In Which a Young V Writes Awful Poetry and Desperately Wants to be Taken Seriously.

So, over the next few days I’m going to talk about how I got to where I am. I’ll get to agents and editors and all that, but first I want to take you back to the beginning, because it is hysterically bad, in the way things NEED to be bad. It’s the kind of hysterically bad that comes from TRYING and FAILING spectacularly a few times.

I started writing when I was 15 or so.

I wrote a pretty awful short story about two brother angels, one good, in charge of life, and one bad, in charge of death, and the bad one felt villainized so he lashed out, so the good one locked the bad one away, but then the bad one staged a hostile takeover of the silver city where both brothers had ruled, and he killed the good angel, but the bad one couldn’t live without the good one and so everything fell apart. If you want to actually READ some of the heinousness that was the first ever attempt at fiction, GO HERE

Then, if that wasn’t bad enough, I *tried* to write a HORRIBLE OVER-WROUGHT METAPHORICAL FANTASY. There was this principle in the world I created called “The forest and the meadow theory” and it basically meant that the worlds of magic and mundane couldn’t overlap and still retain their identity, in the same way that a forest is no longer a forest if it merges with the meadow, and a meadow is no longer a meadow if it merges with the forest. I clearly wanted to be taken seriously at 17. THANKFULLY, that project sits unfinished somewhere, and will serve as a LESSON. The sad thing is that tiny bits and pieces of it were half decent, but alas.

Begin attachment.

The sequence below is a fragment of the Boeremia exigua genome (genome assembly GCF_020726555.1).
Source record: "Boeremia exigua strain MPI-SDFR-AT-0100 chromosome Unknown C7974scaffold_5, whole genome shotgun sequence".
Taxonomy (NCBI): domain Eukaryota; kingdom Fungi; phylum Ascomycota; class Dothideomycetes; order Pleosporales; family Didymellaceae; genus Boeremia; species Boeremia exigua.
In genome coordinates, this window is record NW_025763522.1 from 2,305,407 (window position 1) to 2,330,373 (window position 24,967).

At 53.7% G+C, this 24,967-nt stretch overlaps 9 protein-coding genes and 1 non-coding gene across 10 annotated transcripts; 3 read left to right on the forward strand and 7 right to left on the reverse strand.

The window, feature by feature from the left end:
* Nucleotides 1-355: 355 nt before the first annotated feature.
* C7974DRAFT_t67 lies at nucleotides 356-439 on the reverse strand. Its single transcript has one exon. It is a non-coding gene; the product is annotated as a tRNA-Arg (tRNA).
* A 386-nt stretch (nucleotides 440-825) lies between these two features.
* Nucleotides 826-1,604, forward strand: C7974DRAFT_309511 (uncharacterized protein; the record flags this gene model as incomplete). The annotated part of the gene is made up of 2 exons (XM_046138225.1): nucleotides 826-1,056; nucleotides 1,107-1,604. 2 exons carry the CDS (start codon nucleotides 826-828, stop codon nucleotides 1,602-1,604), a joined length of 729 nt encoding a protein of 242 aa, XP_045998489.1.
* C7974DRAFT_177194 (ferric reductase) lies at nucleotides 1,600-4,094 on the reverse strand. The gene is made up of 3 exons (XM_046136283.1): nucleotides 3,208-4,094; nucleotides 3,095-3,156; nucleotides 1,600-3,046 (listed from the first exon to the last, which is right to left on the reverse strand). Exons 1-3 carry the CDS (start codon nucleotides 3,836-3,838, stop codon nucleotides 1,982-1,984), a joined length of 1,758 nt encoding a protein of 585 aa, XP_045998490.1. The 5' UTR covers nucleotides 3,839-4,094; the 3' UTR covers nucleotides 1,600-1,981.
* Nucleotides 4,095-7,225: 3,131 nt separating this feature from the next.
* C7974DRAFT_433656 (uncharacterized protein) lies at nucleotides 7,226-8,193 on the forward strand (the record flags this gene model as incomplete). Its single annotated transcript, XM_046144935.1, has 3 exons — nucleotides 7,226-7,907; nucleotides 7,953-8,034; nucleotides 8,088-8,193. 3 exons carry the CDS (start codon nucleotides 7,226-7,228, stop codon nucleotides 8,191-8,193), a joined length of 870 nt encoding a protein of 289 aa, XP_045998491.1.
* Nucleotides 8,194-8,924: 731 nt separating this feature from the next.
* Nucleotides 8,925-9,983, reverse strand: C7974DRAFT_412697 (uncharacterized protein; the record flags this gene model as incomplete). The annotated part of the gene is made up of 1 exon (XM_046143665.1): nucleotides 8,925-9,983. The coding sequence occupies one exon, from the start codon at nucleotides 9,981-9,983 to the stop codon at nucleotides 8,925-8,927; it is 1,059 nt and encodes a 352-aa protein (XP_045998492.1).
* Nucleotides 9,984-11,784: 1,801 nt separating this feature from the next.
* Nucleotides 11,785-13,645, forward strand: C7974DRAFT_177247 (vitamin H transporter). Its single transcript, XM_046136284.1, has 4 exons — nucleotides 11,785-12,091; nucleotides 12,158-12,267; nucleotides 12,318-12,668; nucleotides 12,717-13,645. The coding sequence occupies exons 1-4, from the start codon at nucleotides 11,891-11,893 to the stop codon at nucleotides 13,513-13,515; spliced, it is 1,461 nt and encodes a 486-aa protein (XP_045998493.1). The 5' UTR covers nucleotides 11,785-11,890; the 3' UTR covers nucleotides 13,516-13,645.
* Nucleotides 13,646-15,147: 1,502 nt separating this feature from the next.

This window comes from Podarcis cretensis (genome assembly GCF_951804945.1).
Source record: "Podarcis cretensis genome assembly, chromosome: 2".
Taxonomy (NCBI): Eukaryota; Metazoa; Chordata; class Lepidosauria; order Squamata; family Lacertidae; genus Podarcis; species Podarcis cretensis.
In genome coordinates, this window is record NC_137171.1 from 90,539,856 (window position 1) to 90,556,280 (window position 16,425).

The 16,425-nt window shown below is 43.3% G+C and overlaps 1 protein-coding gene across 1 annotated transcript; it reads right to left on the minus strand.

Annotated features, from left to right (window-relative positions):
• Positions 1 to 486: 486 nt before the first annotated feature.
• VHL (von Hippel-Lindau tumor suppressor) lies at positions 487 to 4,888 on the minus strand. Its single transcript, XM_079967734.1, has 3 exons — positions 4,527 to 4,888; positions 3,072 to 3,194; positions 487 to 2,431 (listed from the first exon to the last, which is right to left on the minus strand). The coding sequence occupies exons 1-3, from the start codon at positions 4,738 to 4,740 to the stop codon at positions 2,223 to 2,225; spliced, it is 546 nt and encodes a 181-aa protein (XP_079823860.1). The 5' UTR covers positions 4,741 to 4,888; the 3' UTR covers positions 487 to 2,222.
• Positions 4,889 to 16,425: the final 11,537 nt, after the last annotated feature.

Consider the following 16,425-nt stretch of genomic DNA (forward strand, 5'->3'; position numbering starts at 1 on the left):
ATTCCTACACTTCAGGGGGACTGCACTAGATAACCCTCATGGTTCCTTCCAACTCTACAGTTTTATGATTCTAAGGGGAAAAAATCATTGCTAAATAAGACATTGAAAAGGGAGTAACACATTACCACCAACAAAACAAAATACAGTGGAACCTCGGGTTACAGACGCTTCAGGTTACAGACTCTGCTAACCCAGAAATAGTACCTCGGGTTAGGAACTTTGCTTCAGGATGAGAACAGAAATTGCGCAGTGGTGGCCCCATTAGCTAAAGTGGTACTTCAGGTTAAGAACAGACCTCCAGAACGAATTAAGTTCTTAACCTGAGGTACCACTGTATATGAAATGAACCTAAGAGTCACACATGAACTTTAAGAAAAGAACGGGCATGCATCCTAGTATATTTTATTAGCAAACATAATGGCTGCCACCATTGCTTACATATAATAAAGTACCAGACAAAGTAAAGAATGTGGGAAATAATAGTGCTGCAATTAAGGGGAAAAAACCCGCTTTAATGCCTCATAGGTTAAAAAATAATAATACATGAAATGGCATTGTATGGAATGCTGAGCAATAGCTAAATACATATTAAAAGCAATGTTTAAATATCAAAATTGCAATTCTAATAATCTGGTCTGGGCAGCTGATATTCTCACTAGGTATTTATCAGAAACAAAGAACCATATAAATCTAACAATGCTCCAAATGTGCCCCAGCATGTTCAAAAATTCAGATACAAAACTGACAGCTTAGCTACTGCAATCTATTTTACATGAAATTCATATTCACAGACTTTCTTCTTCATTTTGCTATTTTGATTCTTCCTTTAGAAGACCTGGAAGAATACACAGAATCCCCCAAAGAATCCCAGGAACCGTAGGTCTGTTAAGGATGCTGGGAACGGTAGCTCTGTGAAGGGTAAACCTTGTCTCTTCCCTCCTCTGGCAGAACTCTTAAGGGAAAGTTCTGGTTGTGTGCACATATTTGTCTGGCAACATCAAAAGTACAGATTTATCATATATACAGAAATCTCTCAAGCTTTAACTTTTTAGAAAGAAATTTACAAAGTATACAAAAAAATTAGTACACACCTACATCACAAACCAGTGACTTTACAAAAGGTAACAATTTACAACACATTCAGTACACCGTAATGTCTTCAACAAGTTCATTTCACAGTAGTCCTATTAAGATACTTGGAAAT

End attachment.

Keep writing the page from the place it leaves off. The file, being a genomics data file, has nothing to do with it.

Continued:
Mostly, I wrote pretty awful poetry. I even had a Xanga, and you can go scope out some of my teenage angst RIGHT HERE. The farther you go back, oh the worse it gets.

Later, I went through a period of writing children’s origin story poems, in rhyme. Originally I was going to illustrate them for my college thesis.

Perhaps the moon is in the sea
reflecting up against the sky
as night beams bathe
in ocean waves
and all the stars
swim by.
"Night Shadow"

In the dark my shadow grows,
No longer branching from my toes
But spreading out from every part
No end but every inch a start,
And in the vast and wondrous night
My shadow plays the part of light
Filling every crease and crack,
Unrestrained, abundant black,
Or plays the shadow to the sky,
Whose height and breadth cast long and wide
A silhouette across the land,
And what was once my shadowed hand
Is now the blanket on the sea
Where blue and red and green
Are fast asleep in shades of gray
Until my shadow in the day is mine again
Pushing up against my skin
To linger in my company
And wait until no one can see
Or no one tries, for in the eve
We assume all shadows take their leave.
Night is but a shadow grown.

"On How Things Come Apart"

Before anything else,
The trees and the plains,
Before the valleys and mountains,
The draught and the rains
Before you and I had forms and minds,
And life grew and became,
Then the Sea was of the Sky,
Both one, and the same.

On the ceiling overhead,
Laced in whites and blues
The two forms, as fingers, intertwined
And from each other grew.
The Sea and Sky both swelled in size,
The world began to shift
Until at last the weight surpassed
What Air itself could lift.

And then a Storm was bred and born
That severed every strand
Held Sky at bay, thrust Sea away
In heavy drops to land
And filled the world with water
To the brimming line between
And thus was the Horizon,
The unforgiving seam.
And when Sky looks longing down to Sea
Across the sun-filled moat
The Storm must come and shed the rain
To keep the Sky afloat.

The Brink

There’s a valley that sits and stretches and yawns